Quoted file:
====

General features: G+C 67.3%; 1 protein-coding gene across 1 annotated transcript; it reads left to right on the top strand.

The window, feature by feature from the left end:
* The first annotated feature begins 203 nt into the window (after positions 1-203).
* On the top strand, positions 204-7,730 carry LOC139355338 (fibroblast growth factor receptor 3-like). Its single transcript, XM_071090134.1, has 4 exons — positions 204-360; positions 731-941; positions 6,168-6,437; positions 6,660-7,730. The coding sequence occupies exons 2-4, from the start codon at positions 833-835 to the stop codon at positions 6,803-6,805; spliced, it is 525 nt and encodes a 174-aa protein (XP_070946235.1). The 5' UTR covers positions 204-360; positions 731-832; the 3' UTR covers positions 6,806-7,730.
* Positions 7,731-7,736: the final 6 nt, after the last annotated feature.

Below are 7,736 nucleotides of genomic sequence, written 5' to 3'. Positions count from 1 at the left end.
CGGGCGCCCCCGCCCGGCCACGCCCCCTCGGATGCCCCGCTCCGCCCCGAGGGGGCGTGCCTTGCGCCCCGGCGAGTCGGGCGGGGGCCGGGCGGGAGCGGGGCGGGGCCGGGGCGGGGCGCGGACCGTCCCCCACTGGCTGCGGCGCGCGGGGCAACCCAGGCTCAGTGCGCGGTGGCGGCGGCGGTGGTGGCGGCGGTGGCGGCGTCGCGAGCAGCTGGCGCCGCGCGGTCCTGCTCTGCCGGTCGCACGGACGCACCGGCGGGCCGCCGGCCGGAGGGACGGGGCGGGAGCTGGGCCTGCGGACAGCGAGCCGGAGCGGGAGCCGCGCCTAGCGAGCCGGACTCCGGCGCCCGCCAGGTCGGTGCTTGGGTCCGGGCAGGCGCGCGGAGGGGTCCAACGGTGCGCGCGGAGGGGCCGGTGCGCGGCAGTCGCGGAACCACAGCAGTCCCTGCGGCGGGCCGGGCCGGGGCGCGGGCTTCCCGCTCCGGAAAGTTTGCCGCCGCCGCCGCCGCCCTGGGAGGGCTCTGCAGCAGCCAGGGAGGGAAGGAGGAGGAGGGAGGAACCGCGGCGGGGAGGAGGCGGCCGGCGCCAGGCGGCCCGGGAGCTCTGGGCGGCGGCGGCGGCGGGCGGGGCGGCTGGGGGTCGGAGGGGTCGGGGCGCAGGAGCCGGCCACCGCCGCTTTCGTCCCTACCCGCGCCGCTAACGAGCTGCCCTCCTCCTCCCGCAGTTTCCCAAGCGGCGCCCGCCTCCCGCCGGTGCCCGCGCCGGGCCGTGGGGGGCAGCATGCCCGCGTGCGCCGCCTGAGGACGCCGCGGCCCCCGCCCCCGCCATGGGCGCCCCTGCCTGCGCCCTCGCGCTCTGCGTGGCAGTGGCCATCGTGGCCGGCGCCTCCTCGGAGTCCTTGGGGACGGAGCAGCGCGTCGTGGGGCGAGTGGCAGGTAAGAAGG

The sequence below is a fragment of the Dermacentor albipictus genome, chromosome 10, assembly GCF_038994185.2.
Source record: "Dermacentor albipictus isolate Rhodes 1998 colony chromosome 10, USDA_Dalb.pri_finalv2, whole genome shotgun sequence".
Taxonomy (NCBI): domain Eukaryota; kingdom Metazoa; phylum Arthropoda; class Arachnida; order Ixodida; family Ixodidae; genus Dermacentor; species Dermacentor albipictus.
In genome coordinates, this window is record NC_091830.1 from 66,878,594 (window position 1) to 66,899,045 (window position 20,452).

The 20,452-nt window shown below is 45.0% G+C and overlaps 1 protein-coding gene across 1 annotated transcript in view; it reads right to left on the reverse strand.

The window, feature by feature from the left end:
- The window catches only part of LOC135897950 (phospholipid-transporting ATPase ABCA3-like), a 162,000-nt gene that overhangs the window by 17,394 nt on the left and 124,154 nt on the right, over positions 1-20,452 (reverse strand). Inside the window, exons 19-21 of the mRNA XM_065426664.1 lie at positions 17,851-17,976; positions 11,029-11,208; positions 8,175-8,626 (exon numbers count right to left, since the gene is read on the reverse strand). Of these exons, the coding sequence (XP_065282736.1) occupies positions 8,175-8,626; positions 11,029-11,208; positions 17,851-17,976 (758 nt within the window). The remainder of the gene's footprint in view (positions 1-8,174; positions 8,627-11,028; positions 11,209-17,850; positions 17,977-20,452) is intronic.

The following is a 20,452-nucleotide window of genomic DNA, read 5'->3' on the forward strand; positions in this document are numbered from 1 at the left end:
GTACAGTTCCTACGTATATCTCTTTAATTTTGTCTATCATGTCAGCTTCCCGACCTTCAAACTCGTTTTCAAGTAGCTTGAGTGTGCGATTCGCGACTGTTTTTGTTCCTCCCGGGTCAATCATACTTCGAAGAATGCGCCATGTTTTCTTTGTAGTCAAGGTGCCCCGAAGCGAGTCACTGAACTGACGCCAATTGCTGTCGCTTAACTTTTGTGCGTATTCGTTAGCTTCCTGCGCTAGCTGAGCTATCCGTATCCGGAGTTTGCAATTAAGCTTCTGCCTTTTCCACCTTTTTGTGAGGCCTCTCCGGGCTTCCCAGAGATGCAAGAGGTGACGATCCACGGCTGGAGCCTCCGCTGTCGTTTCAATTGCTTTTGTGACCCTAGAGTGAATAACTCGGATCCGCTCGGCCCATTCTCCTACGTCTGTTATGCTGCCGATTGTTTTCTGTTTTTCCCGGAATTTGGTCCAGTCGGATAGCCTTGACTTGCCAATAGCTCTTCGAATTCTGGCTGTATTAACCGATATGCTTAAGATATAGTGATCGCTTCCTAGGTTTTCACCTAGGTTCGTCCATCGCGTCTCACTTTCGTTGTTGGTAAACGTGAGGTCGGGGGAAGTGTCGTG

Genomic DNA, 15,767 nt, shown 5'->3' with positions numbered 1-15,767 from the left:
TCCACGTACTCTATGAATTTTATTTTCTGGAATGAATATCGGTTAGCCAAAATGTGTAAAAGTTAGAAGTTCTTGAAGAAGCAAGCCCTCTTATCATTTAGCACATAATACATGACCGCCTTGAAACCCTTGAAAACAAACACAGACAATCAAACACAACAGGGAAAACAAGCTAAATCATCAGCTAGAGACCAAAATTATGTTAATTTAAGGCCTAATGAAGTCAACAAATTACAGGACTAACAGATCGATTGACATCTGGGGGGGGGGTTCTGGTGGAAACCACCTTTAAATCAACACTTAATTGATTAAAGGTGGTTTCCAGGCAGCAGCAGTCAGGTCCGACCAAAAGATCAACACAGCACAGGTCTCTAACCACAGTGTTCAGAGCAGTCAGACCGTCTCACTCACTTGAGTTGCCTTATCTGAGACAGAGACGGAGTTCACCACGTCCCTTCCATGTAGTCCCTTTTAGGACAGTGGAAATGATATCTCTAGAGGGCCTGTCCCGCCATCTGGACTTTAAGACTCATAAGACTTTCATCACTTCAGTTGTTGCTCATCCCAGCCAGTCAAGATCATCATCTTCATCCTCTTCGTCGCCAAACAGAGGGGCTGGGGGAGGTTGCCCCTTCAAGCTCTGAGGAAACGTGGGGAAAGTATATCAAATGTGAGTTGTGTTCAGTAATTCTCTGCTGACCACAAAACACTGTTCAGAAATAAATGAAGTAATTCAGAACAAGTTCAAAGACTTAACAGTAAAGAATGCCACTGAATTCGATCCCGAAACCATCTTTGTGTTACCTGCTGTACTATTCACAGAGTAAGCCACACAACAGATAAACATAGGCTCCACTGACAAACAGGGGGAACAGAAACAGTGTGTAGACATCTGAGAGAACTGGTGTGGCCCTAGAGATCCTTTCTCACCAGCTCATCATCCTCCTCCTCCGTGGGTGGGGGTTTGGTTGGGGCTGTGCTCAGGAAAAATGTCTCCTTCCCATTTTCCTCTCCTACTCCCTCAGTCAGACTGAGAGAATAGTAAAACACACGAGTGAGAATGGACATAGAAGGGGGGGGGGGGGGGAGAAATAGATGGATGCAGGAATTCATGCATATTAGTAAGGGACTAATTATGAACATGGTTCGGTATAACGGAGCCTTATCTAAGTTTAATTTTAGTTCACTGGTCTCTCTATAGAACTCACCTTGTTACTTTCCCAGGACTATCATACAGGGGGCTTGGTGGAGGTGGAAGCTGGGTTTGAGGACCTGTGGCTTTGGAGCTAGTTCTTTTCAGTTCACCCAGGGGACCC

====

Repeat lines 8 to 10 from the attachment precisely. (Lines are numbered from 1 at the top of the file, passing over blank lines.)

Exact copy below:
The sequence below is a fragment of the Dermacentor albipictus genome, chromosome 10, assembly GCF_038994185.2.
Source record: "Dermacentor albipictus isolate Rhodes 1998 colony chromosome 10, USDA_Dalb.pri_finalv2, whole genome shotgun sequence".
Taxonomy (NCBI): domain Eukaryota; kingdom Metazoa; phylum Arthropoda; class Arachnida; order Ixodida; family Ixodidae; genus Dermacentor; species Dermacentor albipictus.